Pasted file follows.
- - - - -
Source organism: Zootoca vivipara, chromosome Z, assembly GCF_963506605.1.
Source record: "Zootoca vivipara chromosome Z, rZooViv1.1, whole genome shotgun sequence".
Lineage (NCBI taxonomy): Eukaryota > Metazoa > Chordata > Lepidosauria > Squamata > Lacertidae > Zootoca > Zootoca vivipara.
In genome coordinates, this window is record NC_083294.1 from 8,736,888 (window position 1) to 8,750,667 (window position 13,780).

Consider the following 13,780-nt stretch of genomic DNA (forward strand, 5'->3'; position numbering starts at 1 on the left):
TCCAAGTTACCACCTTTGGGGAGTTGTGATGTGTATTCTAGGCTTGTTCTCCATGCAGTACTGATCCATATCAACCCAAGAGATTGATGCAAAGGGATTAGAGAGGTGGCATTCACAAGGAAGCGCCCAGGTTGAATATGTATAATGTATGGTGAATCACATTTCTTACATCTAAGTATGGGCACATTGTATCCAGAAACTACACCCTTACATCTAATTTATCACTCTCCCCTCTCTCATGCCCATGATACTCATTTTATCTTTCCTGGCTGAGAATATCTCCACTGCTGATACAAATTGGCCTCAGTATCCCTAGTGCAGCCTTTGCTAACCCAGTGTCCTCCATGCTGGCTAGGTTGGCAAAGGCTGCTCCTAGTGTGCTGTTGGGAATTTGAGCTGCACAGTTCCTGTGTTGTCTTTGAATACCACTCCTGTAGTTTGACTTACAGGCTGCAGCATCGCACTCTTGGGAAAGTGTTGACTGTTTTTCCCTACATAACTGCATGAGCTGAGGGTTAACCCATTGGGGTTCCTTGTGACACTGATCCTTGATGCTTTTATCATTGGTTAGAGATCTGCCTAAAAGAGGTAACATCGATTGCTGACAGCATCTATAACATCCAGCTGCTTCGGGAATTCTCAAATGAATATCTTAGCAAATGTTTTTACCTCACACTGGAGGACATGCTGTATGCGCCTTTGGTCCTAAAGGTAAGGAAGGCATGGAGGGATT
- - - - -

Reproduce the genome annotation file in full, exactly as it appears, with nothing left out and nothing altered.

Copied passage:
Source organism: Zootoca vivipara, chromosome Z, assembly GCF_963506605.1.
Source record: "Zootoca vivipara chromosome Z, rZooViv1.1, whole genome shotgun sequence".
Lineage (NCBI taxonomy): Eukaryota > Metazoa > Chordata > Lepidosauria > Squamata > Lacertidae > Zootoca > Zootoca vivipara.
In genome coordinates, this window is record NC_083294.1 from 8,736,888 (window position 1) to 8,750,667 (window position 13,780).

Consider the following 13,780-nt stretch of genomic DNA (forward strand, 5'->3'; position numbering starts at 1 on the left):
TCCAAGTTACCACCTTTGGGGAGTTGTGATGTGTATTCTAGGCTTGTTCTCCATGCAGTACTGATCCATATCAACCCAAGAGATTGATGCAAAGGGATTAGAGAGGTGGCATTCACAAGGAAGCGCCCAGGTTGAATATGTATAATGTATGGTGAATCACATTTCTTACATCTAAGTATGGGCACATTGTATCCAGAAACTACACCCTTACATCTAATTTATCACTCTCCCCTCTCTCATGCCCATGATACTCATTTTATCTTTCCTGGCTGAGAATATCTCCACTGCTGATACAAATTGGCCTCAGTATCCCTAGTGCAGCCTTTGCTAACCCAGTGTCCTCCATGCTGGCTAGGTTGGCAAAGGCTGCTCCTAGTGTGCTGTTGGGAATTTGAGCTGCACAGTTCCTGTGTTGTCTTTGAATACCACTCCTGTAGTTTGACTTACAGGCTGCAGCATCGCACTCTTGGGAAAGTGTTGACTGTTTTTCCCTACATAACTGCATGAGCTGAGGGTTAACCCATTGGGGTTCCTTGTGACACTGATCCTTGATGCTTTTATCATTGGTTAGAGATCTGCCTAAAAGAGGTAACATCGATTGCTGACAGCATCTATAACATCCAGCTGCTTCGGGAATTCTCAAATGAATATCTTAGCAAATGTTTTTACCTCACACTGGAGGACATGCTGTATGCGCCTTTGGTCCTAAAGGTAAGGAAGGCATGGAGGGATT